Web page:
Barclay then goes on to some general points. The first is that these ideas do not mean that they intend to destroy relationships in which there is unequal power. In Barclay's words, “I would not have any judge, that hereby we intend to destroy the mutual relation, that either is betwixt prince and people, master and servants, parents and children, nay not at all.” When Margaret Fell and her household converted to Quakerism, she remained the mistress of the house and the servants remained the servants. Quakerism might bring us to a new relationship with God but it did not change our social relationships. What Friends objected to were those customs which implied that people in more powerful positions were in some way better than those with less power.

Likewise he made it clear that they were not economic levellers. Their vision of primitive Christianity revived did not include the communalism of the Jerusalem church where all things were held in common. In part this was to distinguish themselves from groups like the Diggers. Gerard Winstanley, one of the leaders of the Diggers, or the True Levellers, maintained that private property was a result of the Fall of Adam. He claimed that by renouncing private property he had come into the state of Adam before the Fall. One will note that this is exactly the same language that George Fox used to describe his spiritual condition. (A good source of information on the radical movements of the 17'th century can be found here.). Quakers managed to get themselves into enough trouble without being confused with other troublemaking groups with similar language.

Barclay says “Our principle leaves every man to enjoy that peaceably, which either his own industry or parents have purchased to him, only he is thereby instructed to use it aright, both for his own good and that of his brethren, and all to the glory of God.” He recognized that God had chosen to distribute his creation unequally, allowing some to use more and giving some less. He notes that, due to the accident of our birth and station, that some things may be lawful or helpful to one and not another. For instance, a man born to wealth could wear better clothes and eat well and, if he was not squandering his money and was moderate in what he did, he would be doing no wrong. In fact, if after being accustomed to this life, if he were to dress and eat as a peasant, he might damage his own physical health and gain no benefit for his soul. On the other hand, a person of limited means who spent beyond his means to the detriment of his family to have the same food and clothing as the richer man would be going against the dictates of God. He called the person of high degree to watch over themselves that they use their wealth moderately and avoid superfluities so they can better help those in need. Those of a lesser estate he encouraged them to be content with their station and not envy those with more. Rather they should recognize the abundance that they are receiving inwardly. By living simply they would walk more closely the path followed by the disciples of Christ and would become better examples to the world. By following this path, Friends would be drawn away from the love and cares of this world, even while active in it, as effectively as those who had shut themselves up in cloisters and monasteries.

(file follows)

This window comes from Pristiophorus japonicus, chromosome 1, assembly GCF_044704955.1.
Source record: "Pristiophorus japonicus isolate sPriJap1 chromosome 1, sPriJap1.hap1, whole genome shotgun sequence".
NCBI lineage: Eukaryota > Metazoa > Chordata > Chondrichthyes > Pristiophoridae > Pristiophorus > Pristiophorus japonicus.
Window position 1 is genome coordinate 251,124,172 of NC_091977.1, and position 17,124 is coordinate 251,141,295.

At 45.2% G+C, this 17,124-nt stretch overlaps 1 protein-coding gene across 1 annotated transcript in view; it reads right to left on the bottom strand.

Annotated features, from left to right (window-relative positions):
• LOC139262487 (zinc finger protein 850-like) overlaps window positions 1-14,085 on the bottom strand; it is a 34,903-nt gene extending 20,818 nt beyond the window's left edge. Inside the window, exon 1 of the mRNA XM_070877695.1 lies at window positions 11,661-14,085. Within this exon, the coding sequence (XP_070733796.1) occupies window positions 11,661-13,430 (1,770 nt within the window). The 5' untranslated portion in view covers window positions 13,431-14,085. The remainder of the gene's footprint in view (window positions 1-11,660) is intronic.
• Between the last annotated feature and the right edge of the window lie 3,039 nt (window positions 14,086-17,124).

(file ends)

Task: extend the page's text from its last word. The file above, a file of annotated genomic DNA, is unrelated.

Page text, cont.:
Simplicity serves two purposes. First it is a witness against pride and vanity in the world. But more importantly, the process of outward simplification also helps draw the inward person away from the cares of the world and towards an inner life more focused on God.


Blogger forrest said...

One way of distinguishing humans from other animals is the amount of play we do. The more intelligence and creativity in a creature, the less is pre-programmed into it and the more it needs to learn how to be "one of those" by practice.

In Barclay's time, "idle amusements" were considered to be a distraction from God; these days there's more appreciation of the role they can play in making us more what God intends.

Art, music, fiction... games. "Just playing games" is considered a bad thing, but how else can we try out a strategy for life with minimal risk to ourselves and others?

The models of life that games teach... Some are misleading and destructive, but in many games where participants fight each other, too much aggressiveness leads to defeat.

I credit go (See ) with the development of much Oriental philosophy; that's merely a notion of mine but the game was being played early enough in the right places. (I probably do play too much, without learning enough from it. "If you improved your character, you'd improve your game 100%," according to my first teacher.)